|What partitioning looks like|
Looking for a tool to partition your Windows hard drive? That’s something that pops up when you’re installing a GNU/Linux distro on your computer–like Peppermint ICE–and it’s handy to be able to resize your Windows hard drive, shrinking it down to make space for a GNU/Linux distro. Usually, 10-20gigs is enough for a GNU/Linux distro if you aren’t saving too much data on it. I partitioned a 440gig hard drive and gave Peppermint ICE 50 gigs…much more space than it needs but I intend to add some software to it, but even then, the installed ICE won’t get much bigger than a few gigs.
In the old days, you had to buy a special program (Partition Magic, although it’s no longer available) to get the job done, but these days, there are ample tools and they come in a variety of flavors. From Wikipedia:
Disk partitioning is the act of dividing a hard disk drive into multiple logical storage units referred to as partitions, to treat one physical disk drive as if it were multiple disks. Partitions are also termed “slices” for operating systems based on BSD, Solaris or GNU Hurd. A partition editor software program can be used to create, resize, delete, and manipulate these partitions on the hard disk.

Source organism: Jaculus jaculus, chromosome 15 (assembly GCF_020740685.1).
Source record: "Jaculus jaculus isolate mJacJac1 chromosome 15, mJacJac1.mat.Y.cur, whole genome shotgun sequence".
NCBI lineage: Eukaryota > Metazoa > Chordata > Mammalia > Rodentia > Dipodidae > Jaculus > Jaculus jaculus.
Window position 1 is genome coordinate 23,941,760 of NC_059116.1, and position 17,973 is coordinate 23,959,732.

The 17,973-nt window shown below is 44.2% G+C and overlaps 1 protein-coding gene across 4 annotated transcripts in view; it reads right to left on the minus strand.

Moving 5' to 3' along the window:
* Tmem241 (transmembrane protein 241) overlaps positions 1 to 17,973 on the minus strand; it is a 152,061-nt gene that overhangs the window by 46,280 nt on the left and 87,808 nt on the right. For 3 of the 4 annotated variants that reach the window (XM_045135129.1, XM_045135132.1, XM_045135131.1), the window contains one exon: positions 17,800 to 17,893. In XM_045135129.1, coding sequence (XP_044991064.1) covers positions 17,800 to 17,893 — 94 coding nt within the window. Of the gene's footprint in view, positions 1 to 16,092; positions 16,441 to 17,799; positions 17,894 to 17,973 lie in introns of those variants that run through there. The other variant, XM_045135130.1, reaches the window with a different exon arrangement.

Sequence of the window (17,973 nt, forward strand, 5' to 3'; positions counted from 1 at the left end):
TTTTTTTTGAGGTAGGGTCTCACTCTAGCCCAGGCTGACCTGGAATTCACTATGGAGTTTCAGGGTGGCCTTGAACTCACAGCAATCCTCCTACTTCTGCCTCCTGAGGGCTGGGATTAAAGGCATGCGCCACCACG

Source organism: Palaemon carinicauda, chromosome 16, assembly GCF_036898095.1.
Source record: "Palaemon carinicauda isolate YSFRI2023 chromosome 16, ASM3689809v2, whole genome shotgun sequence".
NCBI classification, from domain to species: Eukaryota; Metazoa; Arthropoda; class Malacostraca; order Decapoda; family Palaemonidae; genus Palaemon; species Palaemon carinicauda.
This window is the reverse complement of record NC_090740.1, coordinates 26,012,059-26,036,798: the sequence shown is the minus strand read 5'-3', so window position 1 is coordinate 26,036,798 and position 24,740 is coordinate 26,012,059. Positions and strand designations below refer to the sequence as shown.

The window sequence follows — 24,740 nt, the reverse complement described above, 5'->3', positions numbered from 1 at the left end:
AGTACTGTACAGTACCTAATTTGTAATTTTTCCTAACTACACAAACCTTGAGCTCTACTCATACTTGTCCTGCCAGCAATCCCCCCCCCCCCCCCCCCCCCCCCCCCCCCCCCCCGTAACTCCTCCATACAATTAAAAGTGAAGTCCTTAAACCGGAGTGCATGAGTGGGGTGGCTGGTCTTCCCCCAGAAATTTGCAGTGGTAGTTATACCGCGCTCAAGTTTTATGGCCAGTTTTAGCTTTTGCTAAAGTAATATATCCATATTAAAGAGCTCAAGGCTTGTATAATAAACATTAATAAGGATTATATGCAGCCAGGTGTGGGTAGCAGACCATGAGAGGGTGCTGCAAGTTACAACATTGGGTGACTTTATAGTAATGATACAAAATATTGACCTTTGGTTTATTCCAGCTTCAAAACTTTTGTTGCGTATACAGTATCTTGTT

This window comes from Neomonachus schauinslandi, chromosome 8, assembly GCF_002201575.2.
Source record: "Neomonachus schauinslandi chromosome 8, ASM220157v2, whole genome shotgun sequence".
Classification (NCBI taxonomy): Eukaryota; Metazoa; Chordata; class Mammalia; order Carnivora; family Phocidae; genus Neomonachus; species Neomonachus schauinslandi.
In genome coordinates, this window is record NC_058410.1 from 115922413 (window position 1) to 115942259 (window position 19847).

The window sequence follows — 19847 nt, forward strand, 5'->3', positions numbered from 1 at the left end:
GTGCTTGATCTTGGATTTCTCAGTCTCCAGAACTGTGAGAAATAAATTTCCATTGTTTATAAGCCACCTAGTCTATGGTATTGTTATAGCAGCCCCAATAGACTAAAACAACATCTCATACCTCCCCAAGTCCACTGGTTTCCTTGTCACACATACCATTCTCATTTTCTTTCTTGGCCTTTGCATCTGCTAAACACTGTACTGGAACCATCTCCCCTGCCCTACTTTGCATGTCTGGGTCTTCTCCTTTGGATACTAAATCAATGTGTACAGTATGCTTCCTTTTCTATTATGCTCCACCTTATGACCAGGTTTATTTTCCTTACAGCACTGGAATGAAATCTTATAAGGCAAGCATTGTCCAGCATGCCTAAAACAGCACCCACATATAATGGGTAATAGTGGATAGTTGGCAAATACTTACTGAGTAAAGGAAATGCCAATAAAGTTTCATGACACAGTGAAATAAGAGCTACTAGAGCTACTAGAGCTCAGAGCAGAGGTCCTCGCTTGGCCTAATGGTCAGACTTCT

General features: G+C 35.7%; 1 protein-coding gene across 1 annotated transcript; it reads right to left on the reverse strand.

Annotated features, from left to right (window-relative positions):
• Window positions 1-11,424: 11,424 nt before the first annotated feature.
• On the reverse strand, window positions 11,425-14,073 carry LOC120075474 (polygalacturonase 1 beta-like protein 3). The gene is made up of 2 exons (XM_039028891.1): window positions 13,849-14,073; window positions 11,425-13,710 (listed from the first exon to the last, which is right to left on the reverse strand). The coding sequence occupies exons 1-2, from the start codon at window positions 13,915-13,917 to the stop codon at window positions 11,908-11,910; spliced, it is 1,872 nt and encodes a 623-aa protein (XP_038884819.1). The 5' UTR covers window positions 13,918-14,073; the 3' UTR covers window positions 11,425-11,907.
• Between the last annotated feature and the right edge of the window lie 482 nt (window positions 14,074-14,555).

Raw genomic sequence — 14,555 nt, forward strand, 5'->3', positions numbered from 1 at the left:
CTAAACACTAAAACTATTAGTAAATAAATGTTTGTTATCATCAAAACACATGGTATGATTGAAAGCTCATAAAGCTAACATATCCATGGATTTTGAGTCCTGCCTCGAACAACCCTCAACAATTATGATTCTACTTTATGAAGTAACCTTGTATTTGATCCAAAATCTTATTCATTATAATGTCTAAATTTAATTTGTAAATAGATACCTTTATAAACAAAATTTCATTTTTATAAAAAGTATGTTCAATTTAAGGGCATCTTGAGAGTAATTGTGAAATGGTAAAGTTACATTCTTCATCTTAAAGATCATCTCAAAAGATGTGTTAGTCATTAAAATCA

Thanks to The Tightwad Tech podcast forum, I found myself exploring the Parted Magic web site. I typically use Gparted ISO on a bootable USB flash drive, but after reading about Parted Magic, I’m inclined to use it instead!
The Parted Magic OS employs core programs of GParted and Parted to handle partitioning tasks with ease, while featuring other useful software (e.g. Partimage, TestDisk, Truecrypt, Clonezilla, G4L, SuperGrubDisk, ddrescue, etc…) and an excellent set of info to benefit the user. An extensive collection of file system tools are also included, as Parted Magic supports the following: btrfs, ext2, ext3, ext4, fat16, fat32, hfs, hfs+, jfs, linux-swap, ntfs, reiserfs, reiser4, and xfs.
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